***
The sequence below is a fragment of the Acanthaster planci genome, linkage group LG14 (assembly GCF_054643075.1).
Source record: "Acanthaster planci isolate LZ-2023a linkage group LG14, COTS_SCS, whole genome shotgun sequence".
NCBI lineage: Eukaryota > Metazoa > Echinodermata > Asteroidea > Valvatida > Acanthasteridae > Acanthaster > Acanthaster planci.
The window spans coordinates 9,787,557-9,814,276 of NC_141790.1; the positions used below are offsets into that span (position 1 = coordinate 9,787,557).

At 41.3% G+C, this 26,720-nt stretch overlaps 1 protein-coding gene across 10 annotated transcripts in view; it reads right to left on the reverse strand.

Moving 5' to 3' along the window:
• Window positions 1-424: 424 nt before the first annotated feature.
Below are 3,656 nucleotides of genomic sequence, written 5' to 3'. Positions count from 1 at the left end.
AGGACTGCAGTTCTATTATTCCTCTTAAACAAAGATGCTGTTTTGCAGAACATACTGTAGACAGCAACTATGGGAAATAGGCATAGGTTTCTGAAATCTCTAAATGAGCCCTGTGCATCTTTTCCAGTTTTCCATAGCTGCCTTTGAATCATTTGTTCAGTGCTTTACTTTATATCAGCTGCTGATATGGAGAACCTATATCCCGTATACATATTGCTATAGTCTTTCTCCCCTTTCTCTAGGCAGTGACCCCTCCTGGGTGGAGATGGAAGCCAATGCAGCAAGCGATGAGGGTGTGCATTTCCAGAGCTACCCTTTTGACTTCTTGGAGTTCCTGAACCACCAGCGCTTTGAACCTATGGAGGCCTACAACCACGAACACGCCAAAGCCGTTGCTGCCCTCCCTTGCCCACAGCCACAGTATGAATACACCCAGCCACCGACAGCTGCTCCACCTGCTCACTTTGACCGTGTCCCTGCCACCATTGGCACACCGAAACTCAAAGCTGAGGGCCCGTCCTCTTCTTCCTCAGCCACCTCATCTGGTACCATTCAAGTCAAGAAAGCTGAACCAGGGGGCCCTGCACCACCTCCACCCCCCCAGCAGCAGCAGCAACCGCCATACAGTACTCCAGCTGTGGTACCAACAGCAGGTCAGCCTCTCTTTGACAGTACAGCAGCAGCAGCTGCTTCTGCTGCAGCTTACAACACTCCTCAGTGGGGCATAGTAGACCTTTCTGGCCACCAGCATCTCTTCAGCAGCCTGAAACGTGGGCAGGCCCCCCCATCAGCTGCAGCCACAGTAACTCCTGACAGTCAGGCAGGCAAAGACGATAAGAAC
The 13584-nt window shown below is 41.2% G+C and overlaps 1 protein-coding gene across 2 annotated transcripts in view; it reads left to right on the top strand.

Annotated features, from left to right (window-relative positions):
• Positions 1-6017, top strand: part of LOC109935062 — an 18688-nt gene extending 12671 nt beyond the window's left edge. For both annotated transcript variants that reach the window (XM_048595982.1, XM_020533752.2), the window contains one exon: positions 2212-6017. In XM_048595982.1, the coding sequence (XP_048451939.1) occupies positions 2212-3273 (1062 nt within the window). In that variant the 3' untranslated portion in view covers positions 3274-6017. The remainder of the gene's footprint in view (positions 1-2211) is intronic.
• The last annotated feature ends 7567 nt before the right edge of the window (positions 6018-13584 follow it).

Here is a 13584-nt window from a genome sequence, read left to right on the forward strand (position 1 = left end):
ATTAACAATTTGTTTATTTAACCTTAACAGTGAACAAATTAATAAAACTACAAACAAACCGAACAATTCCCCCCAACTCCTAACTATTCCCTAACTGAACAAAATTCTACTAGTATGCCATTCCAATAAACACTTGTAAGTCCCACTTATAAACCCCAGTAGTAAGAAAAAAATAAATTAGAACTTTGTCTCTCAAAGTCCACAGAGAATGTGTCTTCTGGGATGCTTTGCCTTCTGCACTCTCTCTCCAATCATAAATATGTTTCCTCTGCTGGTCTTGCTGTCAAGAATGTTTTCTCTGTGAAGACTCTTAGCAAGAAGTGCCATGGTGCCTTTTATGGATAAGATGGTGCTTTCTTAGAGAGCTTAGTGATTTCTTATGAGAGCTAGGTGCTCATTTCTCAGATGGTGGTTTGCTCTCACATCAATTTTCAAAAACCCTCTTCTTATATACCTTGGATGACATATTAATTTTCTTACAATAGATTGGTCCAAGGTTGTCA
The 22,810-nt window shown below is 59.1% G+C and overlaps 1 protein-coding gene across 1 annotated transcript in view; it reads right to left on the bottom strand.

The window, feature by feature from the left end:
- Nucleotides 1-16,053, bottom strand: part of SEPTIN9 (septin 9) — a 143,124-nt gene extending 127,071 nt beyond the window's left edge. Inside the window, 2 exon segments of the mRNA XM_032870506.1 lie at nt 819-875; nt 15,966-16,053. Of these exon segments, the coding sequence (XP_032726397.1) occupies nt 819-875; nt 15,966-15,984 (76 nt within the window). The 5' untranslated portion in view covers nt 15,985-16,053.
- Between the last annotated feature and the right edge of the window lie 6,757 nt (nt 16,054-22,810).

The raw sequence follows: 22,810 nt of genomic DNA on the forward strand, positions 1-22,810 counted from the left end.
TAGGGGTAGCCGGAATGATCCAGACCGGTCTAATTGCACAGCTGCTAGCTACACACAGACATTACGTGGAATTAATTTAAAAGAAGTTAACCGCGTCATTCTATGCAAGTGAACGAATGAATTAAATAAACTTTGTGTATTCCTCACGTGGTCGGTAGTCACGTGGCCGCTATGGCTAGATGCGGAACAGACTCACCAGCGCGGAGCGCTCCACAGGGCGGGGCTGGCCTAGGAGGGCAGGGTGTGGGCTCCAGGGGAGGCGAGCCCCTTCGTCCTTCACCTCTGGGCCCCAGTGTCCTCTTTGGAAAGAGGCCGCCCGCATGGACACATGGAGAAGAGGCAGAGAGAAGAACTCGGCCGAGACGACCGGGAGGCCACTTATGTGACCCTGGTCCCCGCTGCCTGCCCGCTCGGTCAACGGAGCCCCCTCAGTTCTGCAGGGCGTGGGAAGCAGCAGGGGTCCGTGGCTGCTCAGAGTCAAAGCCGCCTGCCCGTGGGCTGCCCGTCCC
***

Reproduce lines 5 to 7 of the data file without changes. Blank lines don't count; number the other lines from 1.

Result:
At 41.3% G+C, this 26,720-nt stretch overlaps 1 protein-coding gene across 10 annotated transcripts in view; it reads right to left on the reverse strand.

Moving 5' to 3' along the window:
• Window positions 1-424: 424 nt before the first annotated feature.